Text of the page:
Meet the ravishing Velata (The Woman With A Veil) by Raffaello Sanzio (Urbino 1483 - Rome 1520), oil on canvas, cm 82 x 60,5. It dates back to 1512-1515, following Raffaello’s move from Florence to Rome. It can be found in the Jupiter Room at the Palatine Gallery in Pitti Palace. Art historian Ettore Camesasca once called it “Portrait of a sleeve”. In this sleeve, in fact, you can find the very same palette you'll then find throughout the rest of the painting. The portrait is made up of greys, whites and golds, which portray a sophisticated, elegant noblewoman with light skin and dark features. One can tell her status from the exquisite gown and jewels; the veil covering her hair – as well as her gold and precious gems, symbols of love and faith - indicates that the woman is married. According to Giorgio Vasari (1550, 1568), who observed the painting in the house of merchant Matteo Botti in Florence, the work features Margherita Luti, known as "La Fornarina" (baker), who Raffaello loved: but this seems quite unlikely, as Margherita Luti was a peasant..!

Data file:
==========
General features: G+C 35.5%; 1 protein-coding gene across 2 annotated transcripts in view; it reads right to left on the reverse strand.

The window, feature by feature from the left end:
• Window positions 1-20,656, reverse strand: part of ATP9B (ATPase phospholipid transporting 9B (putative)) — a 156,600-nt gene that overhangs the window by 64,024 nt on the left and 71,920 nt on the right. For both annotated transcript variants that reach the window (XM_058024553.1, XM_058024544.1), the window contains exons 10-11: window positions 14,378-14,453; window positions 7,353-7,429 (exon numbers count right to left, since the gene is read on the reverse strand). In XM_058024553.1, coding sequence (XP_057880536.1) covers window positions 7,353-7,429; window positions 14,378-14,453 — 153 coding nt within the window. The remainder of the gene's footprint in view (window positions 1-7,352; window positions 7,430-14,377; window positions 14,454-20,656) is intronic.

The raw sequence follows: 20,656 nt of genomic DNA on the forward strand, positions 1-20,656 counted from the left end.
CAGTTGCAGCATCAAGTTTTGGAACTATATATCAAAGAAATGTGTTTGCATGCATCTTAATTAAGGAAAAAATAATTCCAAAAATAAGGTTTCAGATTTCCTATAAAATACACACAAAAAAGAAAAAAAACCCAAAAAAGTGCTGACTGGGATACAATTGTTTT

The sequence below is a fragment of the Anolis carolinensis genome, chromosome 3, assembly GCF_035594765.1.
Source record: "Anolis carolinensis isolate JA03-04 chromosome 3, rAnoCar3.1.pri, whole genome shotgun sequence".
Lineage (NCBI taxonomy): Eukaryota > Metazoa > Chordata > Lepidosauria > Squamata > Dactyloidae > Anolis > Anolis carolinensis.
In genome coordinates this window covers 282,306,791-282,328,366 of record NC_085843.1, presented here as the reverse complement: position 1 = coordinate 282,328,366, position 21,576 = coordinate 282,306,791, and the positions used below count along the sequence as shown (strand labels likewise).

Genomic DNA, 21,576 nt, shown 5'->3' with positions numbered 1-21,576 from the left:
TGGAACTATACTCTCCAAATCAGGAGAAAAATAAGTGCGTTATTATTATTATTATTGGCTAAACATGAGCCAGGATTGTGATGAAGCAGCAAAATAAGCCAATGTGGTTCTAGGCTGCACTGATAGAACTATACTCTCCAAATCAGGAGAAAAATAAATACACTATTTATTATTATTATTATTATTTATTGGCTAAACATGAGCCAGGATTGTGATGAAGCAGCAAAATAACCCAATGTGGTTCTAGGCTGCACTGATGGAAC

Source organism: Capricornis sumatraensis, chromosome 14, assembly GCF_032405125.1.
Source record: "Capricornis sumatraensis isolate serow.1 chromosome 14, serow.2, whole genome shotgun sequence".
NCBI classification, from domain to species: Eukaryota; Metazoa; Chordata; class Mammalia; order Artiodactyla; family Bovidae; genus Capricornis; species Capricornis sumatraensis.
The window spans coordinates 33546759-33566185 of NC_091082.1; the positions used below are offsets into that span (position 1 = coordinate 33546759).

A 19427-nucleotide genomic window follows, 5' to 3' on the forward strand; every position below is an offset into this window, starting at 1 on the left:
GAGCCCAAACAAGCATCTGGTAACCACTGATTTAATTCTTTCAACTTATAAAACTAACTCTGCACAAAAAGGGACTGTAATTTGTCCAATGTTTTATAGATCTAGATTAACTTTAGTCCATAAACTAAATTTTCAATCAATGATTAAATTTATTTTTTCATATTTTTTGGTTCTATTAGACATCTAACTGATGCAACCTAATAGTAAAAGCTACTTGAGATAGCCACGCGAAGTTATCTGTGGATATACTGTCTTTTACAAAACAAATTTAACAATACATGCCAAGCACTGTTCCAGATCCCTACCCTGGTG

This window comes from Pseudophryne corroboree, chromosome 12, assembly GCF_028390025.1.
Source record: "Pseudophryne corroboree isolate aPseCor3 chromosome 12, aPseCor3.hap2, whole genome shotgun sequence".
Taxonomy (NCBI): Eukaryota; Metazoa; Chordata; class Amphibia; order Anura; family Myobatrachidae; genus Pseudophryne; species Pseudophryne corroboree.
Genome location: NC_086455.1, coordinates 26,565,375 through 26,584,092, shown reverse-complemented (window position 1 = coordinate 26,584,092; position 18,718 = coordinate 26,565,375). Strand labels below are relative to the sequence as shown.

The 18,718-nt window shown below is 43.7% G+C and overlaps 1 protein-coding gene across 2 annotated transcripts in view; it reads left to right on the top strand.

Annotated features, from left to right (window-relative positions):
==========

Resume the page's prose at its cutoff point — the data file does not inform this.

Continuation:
Isn't it incredible how Raffaello could construct an image such as this using only white tones, reintroducing the image of the flax (veil) and creating the illusion of taffeta in her luxurious dress..? This, alongside the Saturn Room’s Madonna of the Chair, are the Palatine Gallery’s crowning jewels, proving Raffaello’s finessed style. Allow me to unveil this treasures for you..!